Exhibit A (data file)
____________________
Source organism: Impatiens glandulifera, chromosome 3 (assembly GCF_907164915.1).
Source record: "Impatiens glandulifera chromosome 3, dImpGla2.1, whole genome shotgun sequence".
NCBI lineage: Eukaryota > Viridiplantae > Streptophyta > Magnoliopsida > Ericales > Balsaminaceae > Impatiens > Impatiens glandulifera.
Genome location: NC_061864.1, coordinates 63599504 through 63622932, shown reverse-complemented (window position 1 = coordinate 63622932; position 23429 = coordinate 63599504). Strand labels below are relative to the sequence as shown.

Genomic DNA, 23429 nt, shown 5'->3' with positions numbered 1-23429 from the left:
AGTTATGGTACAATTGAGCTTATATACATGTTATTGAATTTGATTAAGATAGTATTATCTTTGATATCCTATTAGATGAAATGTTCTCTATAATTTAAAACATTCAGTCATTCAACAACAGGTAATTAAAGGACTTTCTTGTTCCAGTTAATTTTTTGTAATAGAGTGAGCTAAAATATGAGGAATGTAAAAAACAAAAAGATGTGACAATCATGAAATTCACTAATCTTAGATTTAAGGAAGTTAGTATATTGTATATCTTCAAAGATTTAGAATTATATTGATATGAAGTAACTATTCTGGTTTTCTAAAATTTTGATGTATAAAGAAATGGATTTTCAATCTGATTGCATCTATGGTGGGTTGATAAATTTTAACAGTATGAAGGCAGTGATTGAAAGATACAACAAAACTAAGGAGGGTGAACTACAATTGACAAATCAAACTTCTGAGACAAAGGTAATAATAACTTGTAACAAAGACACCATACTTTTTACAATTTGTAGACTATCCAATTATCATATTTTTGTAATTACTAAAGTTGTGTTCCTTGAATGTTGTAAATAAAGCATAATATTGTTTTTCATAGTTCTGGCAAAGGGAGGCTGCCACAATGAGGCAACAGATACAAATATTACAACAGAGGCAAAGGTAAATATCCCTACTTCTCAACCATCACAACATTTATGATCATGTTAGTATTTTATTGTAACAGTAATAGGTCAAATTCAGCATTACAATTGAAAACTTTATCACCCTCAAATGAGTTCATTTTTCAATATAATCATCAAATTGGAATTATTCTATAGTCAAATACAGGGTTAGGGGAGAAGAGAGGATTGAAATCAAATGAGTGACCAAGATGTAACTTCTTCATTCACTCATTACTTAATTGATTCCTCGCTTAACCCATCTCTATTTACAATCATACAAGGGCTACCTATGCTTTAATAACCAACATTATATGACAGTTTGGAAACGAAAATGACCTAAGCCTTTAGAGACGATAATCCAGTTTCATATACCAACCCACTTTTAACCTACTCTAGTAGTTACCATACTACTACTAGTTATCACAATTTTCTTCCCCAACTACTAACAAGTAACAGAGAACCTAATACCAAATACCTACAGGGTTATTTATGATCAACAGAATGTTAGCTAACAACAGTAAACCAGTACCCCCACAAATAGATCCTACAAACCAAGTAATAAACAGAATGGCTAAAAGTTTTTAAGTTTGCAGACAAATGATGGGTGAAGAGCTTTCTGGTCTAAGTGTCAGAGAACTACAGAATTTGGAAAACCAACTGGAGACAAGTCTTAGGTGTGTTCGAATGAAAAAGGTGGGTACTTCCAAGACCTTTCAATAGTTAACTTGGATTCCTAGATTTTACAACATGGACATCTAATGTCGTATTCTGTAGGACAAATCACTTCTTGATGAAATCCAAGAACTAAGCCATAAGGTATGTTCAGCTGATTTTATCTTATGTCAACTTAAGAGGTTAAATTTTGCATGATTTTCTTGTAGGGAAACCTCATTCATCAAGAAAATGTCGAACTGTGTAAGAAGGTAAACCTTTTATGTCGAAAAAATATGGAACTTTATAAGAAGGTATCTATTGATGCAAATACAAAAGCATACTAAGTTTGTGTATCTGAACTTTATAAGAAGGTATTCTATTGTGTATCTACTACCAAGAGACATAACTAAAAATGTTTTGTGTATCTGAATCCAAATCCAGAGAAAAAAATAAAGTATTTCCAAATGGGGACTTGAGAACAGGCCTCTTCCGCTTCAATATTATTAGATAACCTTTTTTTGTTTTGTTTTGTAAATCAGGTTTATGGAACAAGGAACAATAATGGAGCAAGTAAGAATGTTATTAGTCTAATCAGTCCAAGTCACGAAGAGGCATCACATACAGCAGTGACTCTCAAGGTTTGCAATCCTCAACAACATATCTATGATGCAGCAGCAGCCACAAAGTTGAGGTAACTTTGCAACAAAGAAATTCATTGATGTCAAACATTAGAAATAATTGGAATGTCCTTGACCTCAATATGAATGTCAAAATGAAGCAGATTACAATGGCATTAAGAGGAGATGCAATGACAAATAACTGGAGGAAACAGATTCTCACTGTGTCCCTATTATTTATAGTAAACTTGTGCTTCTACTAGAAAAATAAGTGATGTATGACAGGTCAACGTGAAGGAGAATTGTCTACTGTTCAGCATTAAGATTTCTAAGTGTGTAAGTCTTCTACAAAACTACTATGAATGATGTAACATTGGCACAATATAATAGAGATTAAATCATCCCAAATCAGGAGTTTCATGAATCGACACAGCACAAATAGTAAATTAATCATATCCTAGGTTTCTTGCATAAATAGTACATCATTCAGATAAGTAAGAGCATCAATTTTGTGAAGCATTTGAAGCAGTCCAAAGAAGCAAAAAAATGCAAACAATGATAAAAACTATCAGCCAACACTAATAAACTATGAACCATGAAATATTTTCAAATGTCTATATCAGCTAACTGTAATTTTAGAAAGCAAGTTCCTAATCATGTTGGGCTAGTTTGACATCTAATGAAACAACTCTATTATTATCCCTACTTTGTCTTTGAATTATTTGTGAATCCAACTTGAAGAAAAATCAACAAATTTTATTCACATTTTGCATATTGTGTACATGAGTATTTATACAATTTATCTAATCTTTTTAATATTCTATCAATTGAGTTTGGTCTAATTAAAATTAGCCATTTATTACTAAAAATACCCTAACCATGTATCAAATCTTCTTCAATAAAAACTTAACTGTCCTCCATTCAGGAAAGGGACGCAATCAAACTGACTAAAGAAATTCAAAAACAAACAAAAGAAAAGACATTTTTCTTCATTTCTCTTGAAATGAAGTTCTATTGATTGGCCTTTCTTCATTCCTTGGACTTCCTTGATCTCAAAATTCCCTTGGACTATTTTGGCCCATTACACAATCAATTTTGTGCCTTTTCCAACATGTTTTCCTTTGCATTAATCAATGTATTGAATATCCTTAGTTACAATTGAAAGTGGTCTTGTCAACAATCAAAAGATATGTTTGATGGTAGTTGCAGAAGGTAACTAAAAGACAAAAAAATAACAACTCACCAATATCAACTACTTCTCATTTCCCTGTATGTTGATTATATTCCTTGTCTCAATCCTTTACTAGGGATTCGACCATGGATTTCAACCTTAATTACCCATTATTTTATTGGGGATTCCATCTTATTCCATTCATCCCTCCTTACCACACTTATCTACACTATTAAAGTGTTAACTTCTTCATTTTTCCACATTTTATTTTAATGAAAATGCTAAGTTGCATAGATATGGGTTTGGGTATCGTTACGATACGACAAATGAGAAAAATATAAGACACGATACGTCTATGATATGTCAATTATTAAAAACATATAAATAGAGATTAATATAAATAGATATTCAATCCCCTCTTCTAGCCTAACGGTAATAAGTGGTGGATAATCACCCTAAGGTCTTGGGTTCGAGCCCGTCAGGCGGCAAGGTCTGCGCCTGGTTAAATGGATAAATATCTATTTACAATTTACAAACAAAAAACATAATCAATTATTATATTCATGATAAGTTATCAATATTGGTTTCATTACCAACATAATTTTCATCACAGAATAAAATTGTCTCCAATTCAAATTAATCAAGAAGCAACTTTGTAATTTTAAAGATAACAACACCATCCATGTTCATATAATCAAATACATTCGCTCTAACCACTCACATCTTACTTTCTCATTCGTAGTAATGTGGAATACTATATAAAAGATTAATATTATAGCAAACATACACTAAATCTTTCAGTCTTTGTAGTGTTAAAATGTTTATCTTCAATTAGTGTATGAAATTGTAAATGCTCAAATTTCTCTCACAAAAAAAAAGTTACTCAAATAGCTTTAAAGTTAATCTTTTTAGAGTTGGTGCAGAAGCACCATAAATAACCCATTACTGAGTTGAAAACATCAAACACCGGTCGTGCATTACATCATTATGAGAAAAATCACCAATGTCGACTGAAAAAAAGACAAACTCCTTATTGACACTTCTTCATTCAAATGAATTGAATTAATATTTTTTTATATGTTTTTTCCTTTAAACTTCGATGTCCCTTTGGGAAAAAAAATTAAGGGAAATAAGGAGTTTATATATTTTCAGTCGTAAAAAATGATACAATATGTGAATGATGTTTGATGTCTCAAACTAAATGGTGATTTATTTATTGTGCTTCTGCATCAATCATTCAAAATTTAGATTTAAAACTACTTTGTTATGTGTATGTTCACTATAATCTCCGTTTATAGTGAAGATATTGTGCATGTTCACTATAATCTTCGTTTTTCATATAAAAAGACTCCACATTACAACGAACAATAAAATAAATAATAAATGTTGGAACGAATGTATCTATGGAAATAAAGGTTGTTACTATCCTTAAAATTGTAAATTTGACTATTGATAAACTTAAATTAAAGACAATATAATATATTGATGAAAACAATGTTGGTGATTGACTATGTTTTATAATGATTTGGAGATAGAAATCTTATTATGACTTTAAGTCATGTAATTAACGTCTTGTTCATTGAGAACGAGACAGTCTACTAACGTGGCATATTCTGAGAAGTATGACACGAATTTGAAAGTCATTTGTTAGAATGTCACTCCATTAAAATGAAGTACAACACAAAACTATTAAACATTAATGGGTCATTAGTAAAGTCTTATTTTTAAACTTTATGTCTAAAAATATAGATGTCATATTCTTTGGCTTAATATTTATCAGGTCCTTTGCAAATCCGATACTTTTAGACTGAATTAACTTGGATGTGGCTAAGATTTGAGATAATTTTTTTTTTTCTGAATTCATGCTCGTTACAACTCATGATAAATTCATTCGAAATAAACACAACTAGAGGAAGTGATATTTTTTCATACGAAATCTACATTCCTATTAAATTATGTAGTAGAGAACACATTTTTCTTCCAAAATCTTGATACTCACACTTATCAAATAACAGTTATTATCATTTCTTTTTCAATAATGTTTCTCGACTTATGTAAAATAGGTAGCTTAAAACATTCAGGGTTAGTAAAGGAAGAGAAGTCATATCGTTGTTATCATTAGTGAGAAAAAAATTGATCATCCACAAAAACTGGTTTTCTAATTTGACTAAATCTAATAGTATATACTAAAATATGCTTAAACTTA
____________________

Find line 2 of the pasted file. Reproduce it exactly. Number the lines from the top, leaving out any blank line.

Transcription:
Source record: "Impatiens glandulifera chromosome 3, dImpGla2.1, whole genome shotgun sequence".